IAVI welcomes new results demonstrating that pre-exposure prophylaxis with the antiretroviral medicine tenofovir disoproxil fumarate can almost halve the risk of HIV infection for people using intravenous drugs
In a landmark study in Thailand by the U.S. Centers for Disease Control and Prevention (CDC), in partnership with the Bangkok Metropolitan Administration and the Thailand Ministry of Public Health, intravenous drug users reduced their risk of contracting HIV by 49% when they used the oral antiretroviral medicine tenofovir disoproxil fumarate as daily pre-exposure prophylaxis (PrEP) regimen to prevent HIV infection. PrEP has been shown to be effective in reducing the risk of HIV infection among other groups at-risk for HIV, such as men who have sex with men, heterosexual couples where one partner is HIV infected, and young heterosexually active men and women in high incidence settings. This study is the first to indicate that PrEP can offer significant protection for intravenous drug users as well.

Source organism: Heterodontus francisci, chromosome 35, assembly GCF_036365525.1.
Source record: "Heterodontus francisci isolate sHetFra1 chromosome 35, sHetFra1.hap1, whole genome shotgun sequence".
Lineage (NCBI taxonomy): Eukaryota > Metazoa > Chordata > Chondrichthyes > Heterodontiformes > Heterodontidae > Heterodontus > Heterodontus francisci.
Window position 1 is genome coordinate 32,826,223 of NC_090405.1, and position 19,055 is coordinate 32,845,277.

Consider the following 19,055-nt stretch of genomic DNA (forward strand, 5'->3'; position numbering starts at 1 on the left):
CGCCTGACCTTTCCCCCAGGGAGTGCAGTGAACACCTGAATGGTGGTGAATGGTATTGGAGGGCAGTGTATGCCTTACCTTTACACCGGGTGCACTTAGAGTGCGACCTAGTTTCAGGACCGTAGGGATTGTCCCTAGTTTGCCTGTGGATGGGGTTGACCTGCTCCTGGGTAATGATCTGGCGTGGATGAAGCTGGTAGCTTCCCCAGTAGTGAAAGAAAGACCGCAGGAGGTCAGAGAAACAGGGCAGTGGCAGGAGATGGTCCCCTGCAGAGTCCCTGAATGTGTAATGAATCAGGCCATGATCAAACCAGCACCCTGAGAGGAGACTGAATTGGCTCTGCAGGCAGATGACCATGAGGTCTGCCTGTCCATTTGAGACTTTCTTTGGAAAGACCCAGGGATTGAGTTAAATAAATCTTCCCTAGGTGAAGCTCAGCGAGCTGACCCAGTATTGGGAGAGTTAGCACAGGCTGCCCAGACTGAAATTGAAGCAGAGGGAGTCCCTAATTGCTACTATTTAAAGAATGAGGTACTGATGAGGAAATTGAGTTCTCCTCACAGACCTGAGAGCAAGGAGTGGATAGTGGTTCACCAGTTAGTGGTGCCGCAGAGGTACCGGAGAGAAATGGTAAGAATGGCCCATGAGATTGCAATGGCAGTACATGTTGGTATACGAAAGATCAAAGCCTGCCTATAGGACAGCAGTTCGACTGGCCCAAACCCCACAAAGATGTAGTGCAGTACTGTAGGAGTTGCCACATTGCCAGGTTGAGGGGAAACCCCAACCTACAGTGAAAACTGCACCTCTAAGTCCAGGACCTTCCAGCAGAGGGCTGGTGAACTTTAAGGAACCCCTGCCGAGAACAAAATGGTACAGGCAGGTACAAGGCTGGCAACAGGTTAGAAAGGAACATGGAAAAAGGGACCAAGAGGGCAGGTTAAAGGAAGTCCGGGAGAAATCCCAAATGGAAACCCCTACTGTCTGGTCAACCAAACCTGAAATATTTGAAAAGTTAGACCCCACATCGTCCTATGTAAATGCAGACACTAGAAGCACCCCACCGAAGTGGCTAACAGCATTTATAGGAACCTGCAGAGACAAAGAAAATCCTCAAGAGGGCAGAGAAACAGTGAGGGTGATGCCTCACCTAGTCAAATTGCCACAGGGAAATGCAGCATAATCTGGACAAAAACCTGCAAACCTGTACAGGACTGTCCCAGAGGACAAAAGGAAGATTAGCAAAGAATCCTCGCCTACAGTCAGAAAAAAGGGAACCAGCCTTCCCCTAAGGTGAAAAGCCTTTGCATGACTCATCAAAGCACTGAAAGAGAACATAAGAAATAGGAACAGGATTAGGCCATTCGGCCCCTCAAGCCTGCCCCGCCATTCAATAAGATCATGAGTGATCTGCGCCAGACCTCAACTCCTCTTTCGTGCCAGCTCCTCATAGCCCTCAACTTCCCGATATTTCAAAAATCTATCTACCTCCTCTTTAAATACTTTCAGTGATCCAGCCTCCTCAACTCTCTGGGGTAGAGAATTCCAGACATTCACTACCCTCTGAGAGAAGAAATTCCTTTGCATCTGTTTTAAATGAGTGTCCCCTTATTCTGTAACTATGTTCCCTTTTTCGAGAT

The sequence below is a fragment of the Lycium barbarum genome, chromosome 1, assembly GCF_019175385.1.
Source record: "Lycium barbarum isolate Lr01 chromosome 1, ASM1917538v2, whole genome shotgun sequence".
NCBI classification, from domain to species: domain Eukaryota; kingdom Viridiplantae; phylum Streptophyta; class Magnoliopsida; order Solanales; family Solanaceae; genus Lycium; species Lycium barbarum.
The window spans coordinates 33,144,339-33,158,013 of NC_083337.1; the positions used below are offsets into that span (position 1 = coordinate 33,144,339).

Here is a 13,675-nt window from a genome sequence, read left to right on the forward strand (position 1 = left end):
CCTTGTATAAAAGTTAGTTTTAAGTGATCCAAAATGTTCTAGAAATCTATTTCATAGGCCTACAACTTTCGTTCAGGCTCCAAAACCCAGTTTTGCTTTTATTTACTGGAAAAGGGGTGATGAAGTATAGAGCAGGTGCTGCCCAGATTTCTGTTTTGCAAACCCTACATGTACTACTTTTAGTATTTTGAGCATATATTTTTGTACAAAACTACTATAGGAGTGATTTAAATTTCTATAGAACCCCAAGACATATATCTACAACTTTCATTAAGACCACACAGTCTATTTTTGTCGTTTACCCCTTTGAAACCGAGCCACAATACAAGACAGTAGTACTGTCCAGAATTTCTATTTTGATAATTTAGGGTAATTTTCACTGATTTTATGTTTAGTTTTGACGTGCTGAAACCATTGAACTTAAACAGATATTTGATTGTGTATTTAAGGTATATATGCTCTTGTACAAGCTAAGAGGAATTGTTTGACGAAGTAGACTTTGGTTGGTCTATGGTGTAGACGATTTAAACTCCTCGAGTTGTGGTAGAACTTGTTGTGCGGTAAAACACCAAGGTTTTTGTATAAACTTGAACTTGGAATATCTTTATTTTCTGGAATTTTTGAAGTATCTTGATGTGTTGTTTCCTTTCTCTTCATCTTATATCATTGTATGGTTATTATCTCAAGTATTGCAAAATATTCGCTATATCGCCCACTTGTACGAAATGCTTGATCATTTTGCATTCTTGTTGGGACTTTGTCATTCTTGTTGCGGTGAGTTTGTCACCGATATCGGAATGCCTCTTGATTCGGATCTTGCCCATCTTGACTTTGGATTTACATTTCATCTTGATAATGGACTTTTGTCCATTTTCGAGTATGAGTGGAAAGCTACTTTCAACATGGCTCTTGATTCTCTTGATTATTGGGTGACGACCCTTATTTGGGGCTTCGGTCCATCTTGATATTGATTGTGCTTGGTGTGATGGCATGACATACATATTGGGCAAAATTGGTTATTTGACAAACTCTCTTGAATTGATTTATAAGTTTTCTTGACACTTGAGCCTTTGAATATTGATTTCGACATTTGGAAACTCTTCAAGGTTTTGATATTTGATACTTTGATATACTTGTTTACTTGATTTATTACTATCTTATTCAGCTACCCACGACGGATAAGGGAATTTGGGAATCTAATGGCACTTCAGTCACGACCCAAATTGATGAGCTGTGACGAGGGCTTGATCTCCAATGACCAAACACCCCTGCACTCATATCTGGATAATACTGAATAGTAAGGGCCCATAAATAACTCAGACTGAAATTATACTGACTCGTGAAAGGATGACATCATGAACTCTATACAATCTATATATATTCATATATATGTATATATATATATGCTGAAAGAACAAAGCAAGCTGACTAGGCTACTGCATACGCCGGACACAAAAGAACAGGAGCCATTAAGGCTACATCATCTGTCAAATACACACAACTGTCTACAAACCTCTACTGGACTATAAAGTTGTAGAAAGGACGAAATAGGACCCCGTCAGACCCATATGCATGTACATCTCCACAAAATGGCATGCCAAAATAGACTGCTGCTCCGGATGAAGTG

IAVI applauds the work of the CDC and its partners in proving that PrEP can cut HIV infection rates among a wider array of at-risk groups. Ongoing research into all aspects of HIV prevention and treatment is critical to end suffering and save lives, both today and moving forward. The most long-term and effective approach to HIV prevention is to build a portfolio of as many proven tools as possible—such as condoms, PrEP, voluntary male circumcision, antiretroviral treatment for the HIV-infected partner in a couple, behavior change programs and, eventually, a vaccine—to stem the tide of infections permanently.
To that end, IAVI continues to explore new approaches to building an effective AIDS vaccine, to invest in building research capacity in areas of the world most hard hit by HIV/AIDS, and to focus on the goal of creating a safe, effective AIDS vaccine available to all who need it.